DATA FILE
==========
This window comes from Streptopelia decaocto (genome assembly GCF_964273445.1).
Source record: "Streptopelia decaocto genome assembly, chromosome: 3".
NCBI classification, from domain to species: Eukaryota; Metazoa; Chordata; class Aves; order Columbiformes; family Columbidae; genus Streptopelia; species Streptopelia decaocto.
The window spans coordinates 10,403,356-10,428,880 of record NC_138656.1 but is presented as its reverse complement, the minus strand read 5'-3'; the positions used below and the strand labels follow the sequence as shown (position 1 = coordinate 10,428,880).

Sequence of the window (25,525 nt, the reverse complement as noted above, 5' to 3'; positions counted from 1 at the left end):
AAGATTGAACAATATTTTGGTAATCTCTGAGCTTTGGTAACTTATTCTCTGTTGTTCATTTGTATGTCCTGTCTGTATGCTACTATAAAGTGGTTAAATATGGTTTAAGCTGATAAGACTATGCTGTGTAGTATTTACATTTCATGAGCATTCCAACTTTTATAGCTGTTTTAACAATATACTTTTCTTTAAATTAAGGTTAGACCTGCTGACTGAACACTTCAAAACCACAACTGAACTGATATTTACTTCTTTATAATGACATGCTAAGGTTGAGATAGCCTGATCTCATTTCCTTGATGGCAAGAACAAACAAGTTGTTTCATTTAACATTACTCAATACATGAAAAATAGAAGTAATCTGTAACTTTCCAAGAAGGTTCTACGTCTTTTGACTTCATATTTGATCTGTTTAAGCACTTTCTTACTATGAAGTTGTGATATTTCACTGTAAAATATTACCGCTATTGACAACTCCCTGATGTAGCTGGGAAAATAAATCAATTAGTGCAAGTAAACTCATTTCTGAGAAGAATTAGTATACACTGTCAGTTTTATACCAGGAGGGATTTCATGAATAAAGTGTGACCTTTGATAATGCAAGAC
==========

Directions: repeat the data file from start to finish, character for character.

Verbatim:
This window comes from Streptopelia decaocto (genome assembly GCF_964273445.1).
Source record: "Streptopelia decaocto genome assembly, chromosome: 3".
NCBI classification, from domain to species: Eukaryota; Metazoa; Chordata; class Aves; order Columbiformes; family Columbidae; genus Streptopelia; species Streptopelia decaocto.
The window spans coordinates 10,403,356-10,428,880 of record NC_138656.1 but is presented as its reverse complement, the minus strand read 5'-3'; the positions used below and the strand labels follow the sequence as shown (position 1 = coordinate 10,428,880).

Sequence of the window (25,525 nt, the reverse complement as noted above, 5' to 3'; positions counted from 1 at the left end):
AAGATTGAACAATATTTTGGTAATCTCTGAGCTTTGGTAACTTATTCTCTGTTGTTCATTTGTATGTCCTGTCTGTATGCTACTATAAAGTGGTTAAATATGGTTTAAGCTGATAAGACTATGCTGTGTAGTATTTACATTTCATGAGCATTCCAACTTTTATAGCTGTTTTAACAATATACTTTTCTTTAAATTAAGGTTAGACCTGCTGACTGAACACTTCAAAACCACAACTGAACTGATATTTACTTCTTTATAATGACATGCTAAGGTTGAGATAGCCTGATCTCATTTCCTTGATGGCAAGAACAAACAAGTTGTTTCATTTAACATTACTCAATACATGAAAAATAGAAGTAATCTGTAACTTTCCAAGAAGGTTCTACGTCTTTTGACTTCATATTTGATCTGTTTAAGCACTTTCTTACTATGAAGTTGTGATATTTCACTGTAAAATATTACCGCTATTGACAACTCCCTGATGTAGCTGGGAAAATAAATCAATTAGTGCAAGTAAACTCATTTCTGAGAAGAATTAGTATACACTGTCAGTTTTATACCAGGAGGGATTTCATGAATAAAGTGTGACCTTTGATAATGCAAGAC